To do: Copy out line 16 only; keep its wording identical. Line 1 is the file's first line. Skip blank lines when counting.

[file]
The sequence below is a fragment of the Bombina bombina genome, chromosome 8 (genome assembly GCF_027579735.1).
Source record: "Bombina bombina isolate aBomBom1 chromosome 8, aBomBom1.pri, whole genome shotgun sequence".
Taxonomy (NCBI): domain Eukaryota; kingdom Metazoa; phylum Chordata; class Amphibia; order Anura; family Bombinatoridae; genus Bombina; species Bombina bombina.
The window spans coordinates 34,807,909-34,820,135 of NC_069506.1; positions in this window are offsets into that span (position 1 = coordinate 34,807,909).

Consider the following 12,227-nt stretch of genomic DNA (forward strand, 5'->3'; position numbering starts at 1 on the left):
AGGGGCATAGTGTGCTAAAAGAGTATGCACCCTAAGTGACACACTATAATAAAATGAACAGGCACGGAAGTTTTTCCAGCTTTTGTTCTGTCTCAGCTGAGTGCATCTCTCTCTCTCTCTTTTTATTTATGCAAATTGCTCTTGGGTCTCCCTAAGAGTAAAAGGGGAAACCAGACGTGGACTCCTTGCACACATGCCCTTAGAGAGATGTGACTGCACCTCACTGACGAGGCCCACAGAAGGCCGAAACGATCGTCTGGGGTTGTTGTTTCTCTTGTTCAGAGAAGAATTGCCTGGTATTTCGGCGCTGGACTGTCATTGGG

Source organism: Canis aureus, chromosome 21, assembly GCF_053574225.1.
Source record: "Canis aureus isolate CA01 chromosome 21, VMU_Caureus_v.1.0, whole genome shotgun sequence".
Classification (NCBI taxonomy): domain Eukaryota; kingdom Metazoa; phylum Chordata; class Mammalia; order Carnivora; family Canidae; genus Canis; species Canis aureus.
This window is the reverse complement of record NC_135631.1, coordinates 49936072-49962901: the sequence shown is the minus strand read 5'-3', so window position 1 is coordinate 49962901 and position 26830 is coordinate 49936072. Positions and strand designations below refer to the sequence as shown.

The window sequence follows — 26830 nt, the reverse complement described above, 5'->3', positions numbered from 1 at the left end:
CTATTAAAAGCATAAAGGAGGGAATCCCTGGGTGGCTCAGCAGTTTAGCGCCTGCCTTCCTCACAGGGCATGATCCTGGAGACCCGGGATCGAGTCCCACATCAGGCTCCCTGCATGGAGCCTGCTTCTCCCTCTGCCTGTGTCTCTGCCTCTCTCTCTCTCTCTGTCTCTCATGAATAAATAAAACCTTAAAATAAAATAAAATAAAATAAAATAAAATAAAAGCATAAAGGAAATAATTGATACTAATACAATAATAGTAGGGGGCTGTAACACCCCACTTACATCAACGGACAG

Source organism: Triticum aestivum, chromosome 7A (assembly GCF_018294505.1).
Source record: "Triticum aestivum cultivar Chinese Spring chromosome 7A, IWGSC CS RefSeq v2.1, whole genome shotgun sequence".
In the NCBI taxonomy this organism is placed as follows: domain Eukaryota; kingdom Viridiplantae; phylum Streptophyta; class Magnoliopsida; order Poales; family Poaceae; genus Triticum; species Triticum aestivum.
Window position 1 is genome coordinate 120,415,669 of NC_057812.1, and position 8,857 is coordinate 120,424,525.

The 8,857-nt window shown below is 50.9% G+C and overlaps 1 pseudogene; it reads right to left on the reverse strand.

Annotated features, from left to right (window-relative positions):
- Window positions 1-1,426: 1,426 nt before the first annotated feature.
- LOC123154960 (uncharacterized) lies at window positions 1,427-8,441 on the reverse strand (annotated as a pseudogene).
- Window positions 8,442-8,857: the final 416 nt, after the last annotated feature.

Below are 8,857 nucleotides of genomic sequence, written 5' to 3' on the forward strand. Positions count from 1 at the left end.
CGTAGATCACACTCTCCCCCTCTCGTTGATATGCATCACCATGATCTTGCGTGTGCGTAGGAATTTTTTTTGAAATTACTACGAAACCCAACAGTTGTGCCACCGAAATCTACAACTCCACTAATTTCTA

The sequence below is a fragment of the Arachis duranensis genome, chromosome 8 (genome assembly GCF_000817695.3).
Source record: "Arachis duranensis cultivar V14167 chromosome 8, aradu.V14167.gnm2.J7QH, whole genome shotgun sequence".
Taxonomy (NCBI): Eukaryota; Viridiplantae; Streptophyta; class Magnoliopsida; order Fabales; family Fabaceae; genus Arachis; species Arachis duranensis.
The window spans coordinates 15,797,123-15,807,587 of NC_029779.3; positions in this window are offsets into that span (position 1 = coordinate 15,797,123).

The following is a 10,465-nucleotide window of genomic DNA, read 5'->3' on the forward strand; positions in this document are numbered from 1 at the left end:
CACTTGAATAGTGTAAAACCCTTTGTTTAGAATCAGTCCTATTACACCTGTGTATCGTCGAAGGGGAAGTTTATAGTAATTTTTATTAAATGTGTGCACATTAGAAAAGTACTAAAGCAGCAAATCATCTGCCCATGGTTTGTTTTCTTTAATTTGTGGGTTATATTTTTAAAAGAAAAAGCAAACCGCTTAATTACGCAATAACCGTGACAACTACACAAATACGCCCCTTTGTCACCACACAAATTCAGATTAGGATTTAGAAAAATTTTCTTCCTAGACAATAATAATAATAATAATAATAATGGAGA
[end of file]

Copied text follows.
Window position 1 is genome coordinate 120,415,669 of NC_057812.1, and position 8,857 is coordinate 120,424,525.